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J Pers Soc Psychol. 1988 Aug;55(2):196-210.

The role of attitude importance in social evaluation: a study of policy preferences, presidential candidate evaluations, and voting behavior.

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Department of Psychology, Ohio State University, Columbus 43210.


According to a number of social psychological theories, attitudes toward government policies that people consider important should have substantial impact on presidential candidate preferences, and unimportant attitudes should have relatively little impact. Surprisingly, the accumulated evidence evaluating this hypothesis offers little support for it. This article reexamines the hypothesis, applying more appropriate analysis methods to data collected during the 1968, 1980, and 1984 American presidential election campaigns. The impact of policy attitudes on candidate preferences was indeed found to depend on the importance of those attitudes, just as theory suggests. The analysis also documented two mechanisms of this increased impact: People for whom a policy attitude is important perceive larger differences between competing candidates' attitudes, and important attitudes appear to be more accessible in memory than unimportant ones.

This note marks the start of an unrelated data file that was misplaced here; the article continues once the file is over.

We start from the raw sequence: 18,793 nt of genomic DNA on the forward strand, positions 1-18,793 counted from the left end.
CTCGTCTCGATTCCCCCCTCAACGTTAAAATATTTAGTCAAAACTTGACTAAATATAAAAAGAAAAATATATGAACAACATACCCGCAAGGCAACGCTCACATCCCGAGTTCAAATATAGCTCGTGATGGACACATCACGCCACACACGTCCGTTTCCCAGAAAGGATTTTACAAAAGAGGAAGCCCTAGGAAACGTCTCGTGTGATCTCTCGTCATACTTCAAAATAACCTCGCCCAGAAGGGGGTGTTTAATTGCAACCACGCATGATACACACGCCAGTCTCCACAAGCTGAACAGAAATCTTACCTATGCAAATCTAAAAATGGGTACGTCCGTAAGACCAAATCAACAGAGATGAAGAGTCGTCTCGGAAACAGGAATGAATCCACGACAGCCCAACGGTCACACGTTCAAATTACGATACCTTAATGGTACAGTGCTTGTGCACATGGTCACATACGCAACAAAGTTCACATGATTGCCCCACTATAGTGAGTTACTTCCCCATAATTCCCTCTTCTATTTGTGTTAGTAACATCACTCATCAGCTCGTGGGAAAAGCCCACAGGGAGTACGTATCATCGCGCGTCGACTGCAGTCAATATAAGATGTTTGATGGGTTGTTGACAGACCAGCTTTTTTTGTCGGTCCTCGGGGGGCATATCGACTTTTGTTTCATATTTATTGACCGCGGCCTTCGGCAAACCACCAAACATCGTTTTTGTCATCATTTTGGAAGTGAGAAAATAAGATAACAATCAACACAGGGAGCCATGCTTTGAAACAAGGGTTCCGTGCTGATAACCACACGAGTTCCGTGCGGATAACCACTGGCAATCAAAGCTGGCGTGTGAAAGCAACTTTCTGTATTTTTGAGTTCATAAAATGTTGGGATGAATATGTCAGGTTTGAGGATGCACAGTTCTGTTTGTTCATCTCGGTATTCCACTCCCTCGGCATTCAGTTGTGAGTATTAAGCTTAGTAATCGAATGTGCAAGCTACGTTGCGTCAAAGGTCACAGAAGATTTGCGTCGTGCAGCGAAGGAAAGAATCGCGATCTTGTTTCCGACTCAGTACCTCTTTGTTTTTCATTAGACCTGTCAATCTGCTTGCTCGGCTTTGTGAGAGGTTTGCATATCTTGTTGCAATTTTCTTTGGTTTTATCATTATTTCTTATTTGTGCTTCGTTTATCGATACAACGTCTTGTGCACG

[Indexed for MEDLINE]

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